That unknown — how we will be expected to act, and how others around us might behave — can make the idea of being in a crowd of strangers again daunting. Uncertainty, like isolation, affects us on a physical level, taxing our brains and the rest of our nervous systems as we learn and anticipate a new set of social behaviors, according to Lisa Feldman Barrett and Karen Quigley, psychology professors who run Northeastern University’s Interdisciplinary Affective Science Laboratory. “A practical example is: Now, when I go to the grocery store and I’m standing in a line, I’m constantly looking over my shoulder to see if somebody behind me is standing six feet apart or not,” Quigley says. “I don’t have confidence about the predictability of that stranger behind me, and I find that incredibly distressing.”
Over the course of the pandemic, managing that stress — and finding release — has been a challenge across continents. There have been moments, like the racial justice protests that erupted across the world last June, when collective emotion overcame COVID-era caution. Some people, of course, disregarded pandemic rules and warnings, attending packed political rallies or extended family gatherings — either because they overtly questioned the dangers of COVID, or because the comforts of togetherness made them willing to take a risk.
But for the most part, we’ve searched desperately for pandemic-safe ways to nurture social connection — Zoom baby showers, virtual concerts, circumspect outdoor gatherings, and public events with highly regulated, choreographed movements for patrons and performers alike. Over the summer, Livingstone and others in the San Francisco drag community experimented with new ways to connect with their former audiences. One project, “Meals on Heels,” involved drag queens delivering catered food to people’s apartments and doing shows outside on the street. Lindsay Slowhands hosted a few rooftop parties with socially distanced tables.
“It was so different, like dinner theater versus a nightclub,” Livingstone says. And it changed the performance itself. Lip-syncing, foundational to a drag queen’s act, isn’t possible in a mask. Face shields fogged up. “I never used to really talk too much on the mic, or it was really quick and jokey,” he says. “It challenged me to talk with the crowd and make it last longer than, in my brain, it should. It was challenging me in ways that I liked, but also I wanted to get back to the party.”
Indeed, all types of gatherings have been forced to adapt, in ways that might inform the way we manage crowds in the future. The most high-profile experiments thus far have been in the sports world, from the NBA playoff bubble to football games with distanced seating. Efforts to bring fans into the experience as safely as possible have ranged from cute gimmicks, like projecting Zoom faces into the stands where spectators would normally be, to creative venues that allow for extreme social distancing. In Texas last fall, the Professional Bull Riders brought COVID-tested enthusiasts onto an aircraft carrier to cheer on their favorite cowboys.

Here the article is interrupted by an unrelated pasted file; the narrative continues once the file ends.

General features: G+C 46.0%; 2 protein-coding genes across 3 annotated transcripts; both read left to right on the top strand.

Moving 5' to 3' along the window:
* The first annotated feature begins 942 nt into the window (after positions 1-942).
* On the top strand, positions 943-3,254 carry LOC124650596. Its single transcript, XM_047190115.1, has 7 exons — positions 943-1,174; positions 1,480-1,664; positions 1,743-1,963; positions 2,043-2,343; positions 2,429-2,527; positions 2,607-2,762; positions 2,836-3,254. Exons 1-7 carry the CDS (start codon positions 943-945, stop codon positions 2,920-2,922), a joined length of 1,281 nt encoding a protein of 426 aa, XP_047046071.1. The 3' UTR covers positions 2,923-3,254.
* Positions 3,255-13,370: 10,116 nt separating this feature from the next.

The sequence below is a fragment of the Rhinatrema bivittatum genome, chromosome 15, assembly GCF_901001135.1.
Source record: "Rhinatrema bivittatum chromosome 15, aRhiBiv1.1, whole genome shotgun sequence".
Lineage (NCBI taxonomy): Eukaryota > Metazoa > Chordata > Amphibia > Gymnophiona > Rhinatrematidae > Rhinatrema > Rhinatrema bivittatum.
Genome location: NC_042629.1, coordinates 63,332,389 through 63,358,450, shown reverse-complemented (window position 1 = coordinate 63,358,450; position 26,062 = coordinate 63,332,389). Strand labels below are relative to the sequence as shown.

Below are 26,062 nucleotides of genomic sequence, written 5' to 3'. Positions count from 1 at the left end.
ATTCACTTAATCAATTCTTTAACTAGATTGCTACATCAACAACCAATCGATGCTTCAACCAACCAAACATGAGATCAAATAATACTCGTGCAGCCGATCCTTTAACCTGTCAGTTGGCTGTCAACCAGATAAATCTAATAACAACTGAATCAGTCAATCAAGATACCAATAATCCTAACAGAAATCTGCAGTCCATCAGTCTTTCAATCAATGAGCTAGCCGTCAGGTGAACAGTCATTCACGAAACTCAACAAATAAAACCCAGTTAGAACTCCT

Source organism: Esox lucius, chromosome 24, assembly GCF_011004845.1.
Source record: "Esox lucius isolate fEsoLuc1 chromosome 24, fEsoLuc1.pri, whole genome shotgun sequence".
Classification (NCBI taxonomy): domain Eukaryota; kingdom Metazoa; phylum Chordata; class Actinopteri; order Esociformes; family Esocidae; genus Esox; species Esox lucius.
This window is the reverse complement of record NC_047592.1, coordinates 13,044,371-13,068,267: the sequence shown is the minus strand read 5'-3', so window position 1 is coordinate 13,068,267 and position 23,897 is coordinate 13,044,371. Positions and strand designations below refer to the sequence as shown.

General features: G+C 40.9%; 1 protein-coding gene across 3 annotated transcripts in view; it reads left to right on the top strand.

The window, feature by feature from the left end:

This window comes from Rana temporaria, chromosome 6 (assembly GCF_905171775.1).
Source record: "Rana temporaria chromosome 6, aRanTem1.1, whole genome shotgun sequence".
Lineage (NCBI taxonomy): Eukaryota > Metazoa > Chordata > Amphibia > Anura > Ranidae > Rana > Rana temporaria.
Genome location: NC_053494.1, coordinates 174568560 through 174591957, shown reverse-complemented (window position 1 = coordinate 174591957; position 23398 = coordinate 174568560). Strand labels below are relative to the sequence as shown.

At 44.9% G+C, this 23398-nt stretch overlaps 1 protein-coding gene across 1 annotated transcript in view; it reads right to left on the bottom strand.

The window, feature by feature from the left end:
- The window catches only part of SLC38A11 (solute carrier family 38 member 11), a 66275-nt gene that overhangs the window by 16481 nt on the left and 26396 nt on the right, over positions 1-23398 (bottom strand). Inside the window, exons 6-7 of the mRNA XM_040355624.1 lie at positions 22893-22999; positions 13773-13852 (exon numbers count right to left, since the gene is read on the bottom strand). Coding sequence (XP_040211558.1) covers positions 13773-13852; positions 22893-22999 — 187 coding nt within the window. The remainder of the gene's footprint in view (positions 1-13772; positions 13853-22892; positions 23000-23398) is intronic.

“All those things that make us feel closer to one another psychologically don’t happen over Zoom channels.”David DeSteno, psychology professor at Northeastern University
The music world has adjusted, too. Jennifer Huggins, 33, used to coordinate bar services for huge music festivals in the U.S. South; the last event she staffed, the Trifesta concert series in Louisville, Kentucky, found her in charge of 375 workers, slinging drinks to crowds that swelled to nearly 25,000. Since the pandemic, many of the promoters she worked with have switched to drive-in events, or socially distanced concerts where patrons can sit or dance on raised platforms, marooned far away from the other attendees. For the all-day events, some attendees bring their own porta-potties.
Once more traditional festival setups return, Huggins predicts, new restrictions on sharing food and drinks — for both staff and patrons — are likely on the horizon. Venues without assigned seating may make allocating six feet of space per ticket sale standard practice, in compliance with social distancing guidelines. But not every concertgoer will comply. “Now, mind you, the people who go to these things, they don’t…” Huggins pauses. “Rockers are rockers, you know what I mean?”
Cocking, at the University of Brighton, agrees; staying six feet apart doesn’t come naturally during an exhilarating live performance. A regular of rowdy music shows in his younger days, Cocking notes that rituals like mosh pits and the “wall of death” — a staple of heavy metal concerts in which the crowd parts, Red Rover-style, and each side runs toward the other at full speed — might be lost to history.
“People seek out higher density at demonstrations and at concerts,” he says. “You go and dance down the front at a gig. You’re less likely to stand at the back, because you want to be with others having the same experience. That’s obviously an issue in a post-COVID world until we all have the vaccine, and even then there will be concerns about infection and transmission. So how do we encourage people to behave in socially responsible ways at crowd events?”
That’s an open question. For one, we can’t know for sure how we might naturally respond being around a lot of people again. “One of two things will happen,” DeSteno says. One is that people “will say, ‘Screw it all. I’m going back to the way it was. I’ve been missing this for so long.’ It’s kind of like a person who was on a diet and had been resisting eating Ben & Jerry’s. You might become less risk-averse.”